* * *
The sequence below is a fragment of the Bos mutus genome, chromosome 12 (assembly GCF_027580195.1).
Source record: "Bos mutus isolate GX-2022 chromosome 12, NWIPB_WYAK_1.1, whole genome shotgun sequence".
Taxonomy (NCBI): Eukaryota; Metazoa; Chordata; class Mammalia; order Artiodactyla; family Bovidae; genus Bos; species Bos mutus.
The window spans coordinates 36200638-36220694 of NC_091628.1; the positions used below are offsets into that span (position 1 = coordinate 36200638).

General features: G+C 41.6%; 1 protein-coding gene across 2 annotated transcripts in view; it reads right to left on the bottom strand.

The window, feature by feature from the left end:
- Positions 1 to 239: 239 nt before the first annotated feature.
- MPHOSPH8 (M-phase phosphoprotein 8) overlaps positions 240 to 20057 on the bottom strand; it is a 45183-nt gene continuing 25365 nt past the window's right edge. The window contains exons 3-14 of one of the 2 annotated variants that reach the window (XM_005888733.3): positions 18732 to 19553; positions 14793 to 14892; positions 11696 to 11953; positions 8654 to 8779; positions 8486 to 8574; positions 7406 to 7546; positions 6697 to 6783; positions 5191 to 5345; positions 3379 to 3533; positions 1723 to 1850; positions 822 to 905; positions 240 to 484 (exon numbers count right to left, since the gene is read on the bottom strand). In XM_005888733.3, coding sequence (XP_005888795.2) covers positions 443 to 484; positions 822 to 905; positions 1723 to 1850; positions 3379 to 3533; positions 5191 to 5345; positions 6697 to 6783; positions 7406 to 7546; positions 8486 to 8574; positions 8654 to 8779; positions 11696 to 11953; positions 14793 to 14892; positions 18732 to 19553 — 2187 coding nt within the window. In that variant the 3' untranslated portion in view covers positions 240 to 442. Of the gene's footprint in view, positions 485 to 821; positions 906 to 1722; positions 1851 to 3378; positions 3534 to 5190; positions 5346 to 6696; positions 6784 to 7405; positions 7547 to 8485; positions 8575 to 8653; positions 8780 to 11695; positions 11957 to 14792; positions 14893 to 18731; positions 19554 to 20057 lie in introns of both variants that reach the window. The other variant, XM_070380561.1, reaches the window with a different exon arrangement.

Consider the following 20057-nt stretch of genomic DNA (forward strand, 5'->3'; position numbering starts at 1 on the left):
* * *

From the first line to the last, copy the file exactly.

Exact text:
The sequence below is a fragment of the Bos mutus genome, chromosome 12 (assembly GCF_027580195.1).
Source record: "Bos mutus isolate GX-2022 chromosome 12, NWIPB_WYAK_1.1, whole genome shotgun sequence".
Taxonomy (NCBI): Eukaryota; Metazoa; Chordata; class Mammalia; order Artiodactyla; family Bovidae; genus Bos; species Bos mutus.
The window spans coordinates 36200638-36220694 of NC_091628.1; the positions used below are offsets into that span (position 1 = coordinate 36200638).

General features: G+C 41.6%; 1 protein-coding gene across 2 annotated transcripts in view; it reads right to left on the bottom strand.

The window, feature by feature from the left end:
- Positions 1 to 239: 239 nt before the first annotated feature.
- MPHOSPH8 (M-phase phosphoprotein 8) overlaps positions 240 to 20057 on the bottom strand; it is a 45183-nt gene continuing 25365 nt past the window's right edge. The window contains exons 3-14 of one of the 2 annotated variants that reach the window (XM_005888733.3): positions 18732 to 19553; positions 14793 to 14892; positions 11696 to 11953; positions 8654 to 8779; positions 8486 to 8574; positions 7406 to 7546; positions 6697 to 6783; positions 5191 to 5345; positions 3379 to 3533; positions 1723 to 1850; positions 822 to 905; positions 240 to 484 (exon numbers count right to left, since the gene is read on the bottom strand). In XM_005888733.3, coding sequence (XP_005888795.2) covers positions 443 to 484; positions 822 to 905; positions 1723 to 1850; positions 3379 to 3533; positions 5191 to 5345; positions 6697 to 6783; positions 7406 to 7546; positions 8486 to 8574; positions 8654 to 8779; positions 11696 to 11953; positions 14793 to 14892; positions 18732 to 19553 — 2187 coding nt within the window. In that variant the 3' untranslated portion in view covers positions 240 to 442. Of the gene's footprint in view, positions 485 to 821; positions 906 to 1722; positions 1851 to 3378; positions 3534 to 5190; positions 5346 to 6696; positions 6784 to 7405; positions 7547 to 8485; positions 8575 to 8653; positions 8780 to 11695; positions 11957 to 14792; positions 14893 to 18731; positions 19554 to 20057 lie in introns of both variants that reach the window. The other variant, XM_070380561.1, reaches the window with a different exon arrangement.

Consider the following 20057-nt stretch of genomic DNA (forward strand, 5'->3'; position numbering starts at 1 on the left):